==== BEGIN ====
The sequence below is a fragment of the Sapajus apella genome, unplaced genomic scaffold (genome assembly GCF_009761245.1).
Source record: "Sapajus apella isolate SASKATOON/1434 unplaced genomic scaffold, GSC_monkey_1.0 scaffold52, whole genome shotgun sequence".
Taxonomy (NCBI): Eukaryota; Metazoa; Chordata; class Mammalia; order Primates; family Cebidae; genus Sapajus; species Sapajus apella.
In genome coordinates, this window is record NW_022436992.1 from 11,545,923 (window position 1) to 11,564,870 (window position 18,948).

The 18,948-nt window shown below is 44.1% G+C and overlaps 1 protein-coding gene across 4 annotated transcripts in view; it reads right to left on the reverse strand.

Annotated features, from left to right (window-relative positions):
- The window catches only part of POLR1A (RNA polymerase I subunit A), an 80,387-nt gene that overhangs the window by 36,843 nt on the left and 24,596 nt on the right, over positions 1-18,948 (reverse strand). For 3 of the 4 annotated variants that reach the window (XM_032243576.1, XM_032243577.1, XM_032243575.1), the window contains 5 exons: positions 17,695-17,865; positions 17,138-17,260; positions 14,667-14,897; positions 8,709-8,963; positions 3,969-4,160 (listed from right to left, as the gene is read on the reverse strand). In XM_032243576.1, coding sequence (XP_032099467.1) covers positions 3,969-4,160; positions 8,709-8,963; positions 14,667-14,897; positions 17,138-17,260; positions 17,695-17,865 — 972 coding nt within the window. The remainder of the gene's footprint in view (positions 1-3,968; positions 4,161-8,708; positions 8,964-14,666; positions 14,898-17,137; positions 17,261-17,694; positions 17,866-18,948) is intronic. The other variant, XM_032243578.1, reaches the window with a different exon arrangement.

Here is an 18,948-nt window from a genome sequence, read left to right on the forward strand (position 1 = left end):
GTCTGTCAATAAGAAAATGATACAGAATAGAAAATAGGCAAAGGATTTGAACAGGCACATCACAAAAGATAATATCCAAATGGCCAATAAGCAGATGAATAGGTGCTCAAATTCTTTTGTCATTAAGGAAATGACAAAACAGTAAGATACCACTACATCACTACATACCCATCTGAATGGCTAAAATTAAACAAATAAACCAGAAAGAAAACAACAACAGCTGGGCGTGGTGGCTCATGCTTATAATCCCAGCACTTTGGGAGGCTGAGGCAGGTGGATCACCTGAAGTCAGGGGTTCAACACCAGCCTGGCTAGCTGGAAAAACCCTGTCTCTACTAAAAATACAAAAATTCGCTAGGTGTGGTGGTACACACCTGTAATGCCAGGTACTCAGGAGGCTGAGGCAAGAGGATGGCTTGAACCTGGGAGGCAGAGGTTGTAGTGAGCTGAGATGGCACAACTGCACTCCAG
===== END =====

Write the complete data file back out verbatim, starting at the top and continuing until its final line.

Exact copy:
The sequence below is a fragment of the Sapajus apella genome, unplaced genomic scaffold (genome assembly GCF_009761245.1).
Source record: "Sapajus apella isolate SASKATOON/1434 unplaced genomic scaffold, GSC_monkey_1.0 scaffold52, whole genome shotgun sequence".
Taxonomy (NCBI): Eukaryota; Metazoa; Chordata; class Mammalia; order Primates; family Cebidae; genus Sapajus; species Sapajus apella.
In genome coordinates, this window is record NW_022436992.1 from 11,545,923 (window position 1) to 11,564,870 (window position 18,948).

The 18,948-nt window shown below is 44.1% G+C and overlaps 1 protein-coding gene across 4 annotated transcripts in view; it reads right to left on the reverse strand.

Annotated features, from left to right (window-relative positions):
- The window catches only part of POLR1A (RNA polymerase I subunit A), an 80,387-nt gene that overhangs the window by 36,843 nt on the left and 24,596 nt on the right, over positions 1-18,948 (reverse strand). For 3 of the 4 annotated variants that reach the window (XM_032243576.1, XM_032243577.1, XM_032243575.1), the window contains 5 exons: positions 17,695-17,865; positions 17,138-17,260; positions 14,667-14,897; positions 8,709-8,963; positions 3,969-4,160 (listed from right to left, as the gene is read on the reverse strand). In XM_032243576.1, coding sequence (XP_032099467.1) covers positions 3,969-4,160; positions 8,709-8,963; positions 14,667-14,897; positions 17,138-17,260; positions 17,695-17,865 — 972 coding nt within the window. The remainder of the gene's footprint in view (positions 1-3,968; positions 4,161-8,708; positions 8,964-14,666; positions 14,898-17,137; positions 17,261-17,694; positions 17,866-18,948) is intronic. The other variant, XM_032243578.1, reaches the window with a different exon arrangement.

Here is an 18,948-nt window from a genome sequence, read left to right on the forward strand (position 1 = left end):
GTCTGTCAATAAGAAAATGATACAGAATAGAAAATAGGCAAAGGATTTGAACAGGCACATCACAAAAGATAATATCCAAATGGCCAATAAGCAGATGAATAGGTGCTCAAATTCTTTTGTCATTAAGGAAATGACAAAACAGTAAGATACCACTACATCACTACATACCCATCTGAATGGCTAAAATTAAACAAATAAACCAGAAAGAAAACAACAACAGCTGGGCGTGGTGGCTCATGCTTATAATCCCAGCACTTTGGGAGGCTGAGGCAGGTGGATCACCTGAAGTCAGGGGTTCAACACCAGCCTGGCTAGCTGGAAAAACCCTGTCTCTACTAAAAATACAAAAATTCGCTAGGTGTGGTGGTACACACCTGTAATGCCAGGTACTCAGGAGGCTGAGGCAAGAGGATGGCTTGAACCTGGGAGGCAGAGGTTGTAGTGAGCTGAGATGGCACAACTGCACTCCAG